Few weeks ago, Joel recommended me the work of Stephen Willats, and more specifically this book called "Between Buildings and People". I found it this week in my mailbox (I've bought a second-hand copy that the owner may have read in his bathtub, hence the concave look on the pics).
Based on a series of interviews, observations and photographic documentation, Willats examines the relationship between people and the built environment. His purpose was to investigate the influence of modernist architecture on people and how it's expressed materially. Although this goal is a tad deterministic for my taste, I find the result fascinating and inspiring. The most interesting bit IMO lays in the ways Willats present the material he produced. See for instance the use of pictures along with interviews, or the diagrams he draw on photographic depictions of the environment:
"Living with practical realities" (1978) is another example of Willat's work that I enjoyed as well:
"Living with Practical Realities was made with an elderly woman who lived on her own in a tower block in Hayes, West London. The work centres on the isolation of the elderly symbolised, physically and socially, by the tower block. This is one of the early works in which Willats used the actual content of audio recordings and his photographic documentations that had been made with the co-operation of the woman, directly within the work"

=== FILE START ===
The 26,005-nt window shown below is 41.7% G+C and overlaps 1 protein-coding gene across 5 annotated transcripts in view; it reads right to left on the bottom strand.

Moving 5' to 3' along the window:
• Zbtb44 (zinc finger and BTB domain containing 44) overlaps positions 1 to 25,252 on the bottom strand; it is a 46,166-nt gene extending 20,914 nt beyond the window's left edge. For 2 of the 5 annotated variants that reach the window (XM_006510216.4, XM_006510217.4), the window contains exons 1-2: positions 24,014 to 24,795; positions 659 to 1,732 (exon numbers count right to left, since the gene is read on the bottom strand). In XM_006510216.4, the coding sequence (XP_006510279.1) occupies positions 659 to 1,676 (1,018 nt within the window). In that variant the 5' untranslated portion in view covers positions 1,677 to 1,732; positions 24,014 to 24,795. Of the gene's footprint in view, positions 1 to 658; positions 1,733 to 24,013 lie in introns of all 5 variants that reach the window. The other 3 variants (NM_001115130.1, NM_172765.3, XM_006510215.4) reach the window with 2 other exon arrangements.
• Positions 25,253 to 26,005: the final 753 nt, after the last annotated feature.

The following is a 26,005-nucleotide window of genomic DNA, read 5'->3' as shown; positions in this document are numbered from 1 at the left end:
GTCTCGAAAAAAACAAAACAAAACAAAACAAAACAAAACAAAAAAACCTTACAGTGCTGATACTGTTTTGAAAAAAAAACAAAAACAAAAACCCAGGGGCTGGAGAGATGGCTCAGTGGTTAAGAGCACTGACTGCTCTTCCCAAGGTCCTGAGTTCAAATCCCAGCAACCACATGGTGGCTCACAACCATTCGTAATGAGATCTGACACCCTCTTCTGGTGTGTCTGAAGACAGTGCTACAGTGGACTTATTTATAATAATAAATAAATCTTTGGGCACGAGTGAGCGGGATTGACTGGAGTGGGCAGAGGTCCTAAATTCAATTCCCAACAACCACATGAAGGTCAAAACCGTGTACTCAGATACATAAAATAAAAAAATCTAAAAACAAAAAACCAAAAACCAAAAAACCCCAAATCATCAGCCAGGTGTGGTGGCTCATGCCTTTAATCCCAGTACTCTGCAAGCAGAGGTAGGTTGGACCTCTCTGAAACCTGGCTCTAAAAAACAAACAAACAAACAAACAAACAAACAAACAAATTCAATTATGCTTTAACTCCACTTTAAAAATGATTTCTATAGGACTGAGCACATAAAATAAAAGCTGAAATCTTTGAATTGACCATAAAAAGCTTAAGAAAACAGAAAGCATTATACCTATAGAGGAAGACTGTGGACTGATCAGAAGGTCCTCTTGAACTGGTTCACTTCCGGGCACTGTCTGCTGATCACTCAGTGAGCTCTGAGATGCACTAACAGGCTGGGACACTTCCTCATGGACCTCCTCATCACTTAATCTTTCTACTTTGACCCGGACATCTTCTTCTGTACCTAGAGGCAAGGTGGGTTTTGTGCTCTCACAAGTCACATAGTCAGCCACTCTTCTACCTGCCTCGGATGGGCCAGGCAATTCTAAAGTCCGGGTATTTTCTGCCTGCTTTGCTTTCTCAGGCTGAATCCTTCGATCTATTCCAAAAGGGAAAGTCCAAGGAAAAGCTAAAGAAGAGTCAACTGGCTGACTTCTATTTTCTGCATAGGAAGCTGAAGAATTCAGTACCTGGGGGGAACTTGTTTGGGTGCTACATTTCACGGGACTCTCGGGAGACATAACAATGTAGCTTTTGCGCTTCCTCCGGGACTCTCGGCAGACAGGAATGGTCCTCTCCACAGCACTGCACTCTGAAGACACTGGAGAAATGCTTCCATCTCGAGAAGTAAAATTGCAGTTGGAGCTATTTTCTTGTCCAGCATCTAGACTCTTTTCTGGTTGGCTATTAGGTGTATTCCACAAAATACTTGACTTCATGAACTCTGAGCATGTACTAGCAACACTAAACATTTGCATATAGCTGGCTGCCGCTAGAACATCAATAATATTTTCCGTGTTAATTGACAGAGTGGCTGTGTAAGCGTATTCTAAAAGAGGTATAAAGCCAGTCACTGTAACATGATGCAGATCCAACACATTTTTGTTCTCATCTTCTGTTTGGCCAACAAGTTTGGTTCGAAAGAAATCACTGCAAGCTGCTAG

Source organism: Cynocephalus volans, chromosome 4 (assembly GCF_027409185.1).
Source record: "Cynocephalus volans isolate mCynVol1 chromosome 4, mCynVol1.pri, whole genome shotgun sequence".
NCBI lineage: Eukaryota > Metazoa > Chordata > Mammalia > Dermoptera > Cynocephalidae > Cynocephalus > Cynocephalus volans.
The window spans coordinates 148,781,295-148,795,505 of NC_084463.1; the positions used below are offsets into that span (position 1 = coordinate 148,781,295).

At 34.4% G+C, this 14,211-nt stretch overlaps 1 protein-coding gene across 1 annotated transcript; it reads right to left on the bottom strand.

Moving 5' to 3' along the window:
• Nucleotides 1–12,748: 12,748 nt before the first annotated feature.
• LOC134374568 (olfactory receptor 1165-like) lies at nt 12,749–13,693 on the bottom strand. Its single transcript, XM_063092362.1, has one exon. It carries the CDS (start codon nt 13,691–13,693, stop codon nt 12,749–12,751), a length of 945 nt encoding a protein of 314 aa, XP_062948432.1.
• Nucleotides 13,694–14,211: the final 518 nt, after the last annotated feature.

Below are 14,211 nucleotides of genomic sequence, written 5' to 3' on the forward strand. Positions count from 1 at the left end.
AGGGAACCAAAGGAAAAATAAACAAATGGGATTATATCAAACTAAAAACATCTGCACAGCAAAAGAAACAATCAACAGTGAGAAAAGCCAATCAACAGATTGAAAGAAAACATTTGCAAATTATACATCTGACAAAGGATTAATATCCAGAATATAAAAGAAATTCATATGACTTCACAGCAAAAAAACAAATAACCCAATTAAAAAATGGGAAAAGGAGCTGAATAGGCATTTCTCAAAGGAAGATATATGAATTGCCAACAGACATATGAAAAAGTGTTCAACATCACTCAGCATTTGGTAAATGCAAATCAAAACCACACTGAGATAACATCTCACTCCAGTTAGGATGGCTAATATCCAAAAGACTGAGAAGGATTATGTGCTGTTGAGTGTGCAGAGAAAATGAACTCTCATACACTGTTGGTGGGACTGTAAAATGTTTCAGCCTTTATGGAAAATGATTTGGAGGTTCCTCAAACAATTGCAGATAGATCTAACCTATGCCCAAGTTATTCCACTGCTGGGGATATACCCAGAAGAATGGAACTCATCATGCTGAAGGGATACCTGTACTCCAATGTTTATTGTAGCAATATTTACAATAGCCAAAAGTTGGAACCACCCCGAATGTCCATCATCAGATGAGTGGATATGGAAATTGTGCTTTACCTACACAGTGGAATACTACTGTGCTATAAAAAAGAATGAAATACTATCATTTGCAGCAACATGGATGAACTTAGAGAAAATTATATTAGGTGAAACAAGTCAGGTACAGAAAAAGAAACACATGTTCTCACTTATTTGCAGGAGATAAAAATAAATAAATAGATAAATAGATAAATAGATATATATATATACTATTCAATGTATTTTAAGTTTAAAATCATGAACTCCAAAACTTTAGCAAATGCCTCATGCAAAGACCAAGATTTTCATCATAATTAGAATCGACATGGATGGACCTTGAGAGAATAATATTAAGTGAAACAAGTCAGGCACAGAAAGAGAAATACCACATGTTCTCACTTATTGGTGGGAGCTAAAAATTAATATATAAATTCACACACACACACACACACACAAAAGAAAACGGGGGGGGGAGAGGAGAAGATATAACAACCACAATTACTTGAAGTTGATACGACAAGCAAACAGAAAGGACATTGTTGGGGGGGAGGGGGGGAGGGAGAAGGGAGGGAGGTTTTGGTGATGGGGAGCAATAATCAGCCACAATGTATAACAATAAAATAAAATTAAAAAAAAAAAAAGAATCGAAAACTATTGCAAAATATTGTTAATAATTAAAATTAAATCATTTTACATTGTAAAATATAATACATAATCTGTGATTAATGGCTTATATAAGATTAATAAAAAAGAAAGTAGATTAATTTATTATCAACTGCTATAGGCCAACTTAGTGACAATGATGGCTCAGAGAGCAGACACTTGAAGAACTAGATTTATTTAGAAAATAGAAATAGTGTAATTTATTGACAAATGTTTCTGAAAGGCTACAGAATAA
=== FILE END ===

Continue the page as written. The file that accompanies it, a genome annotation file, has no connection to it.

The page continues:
Living with Practical Realities (Panel One)
Why do I blog this? I'm currently working on a follow-up to the Curious Rituals project. My goal is to investigate people's relationship and use of smartphones (with a focus on gestures). Willat's work is highly inspiring both as a research protocol and as a way to present research results in ethnographic research. The descriptive potential of this work is really interesting. Perhaps it's because of his artist background that I find this more advanced than what I usually see in visual sociology – it might appear non-academic from this POV as Willats do not necessarily follow all the "rules" but it's certainly stimulating.
For instance, I find the image diagrams clearly relevant and insightful. I haven't read the whole book so I'm not sure about the underlying methodology here, but it's compelling. It reminds me another example of design analysis that I find interesting: the use of photomontage and overlay annotation described by Dan Hill for a workshop he did back in 2009:
"last week I tried a technique with them that I've often used myself. Writing on photographs of an average street scene, we asked students to imagine all the data that could be derived from the scene via sensors (in the broadest sense of the word), and then go on to sketch interventions or hacks into those scenes, drawn from such data sources."
While Willat's approach is descriptive, Hill's proposal is projective (it's a design workshop) but both revolves around the idea of annotating images; which I find inspiring an relevant to my own research.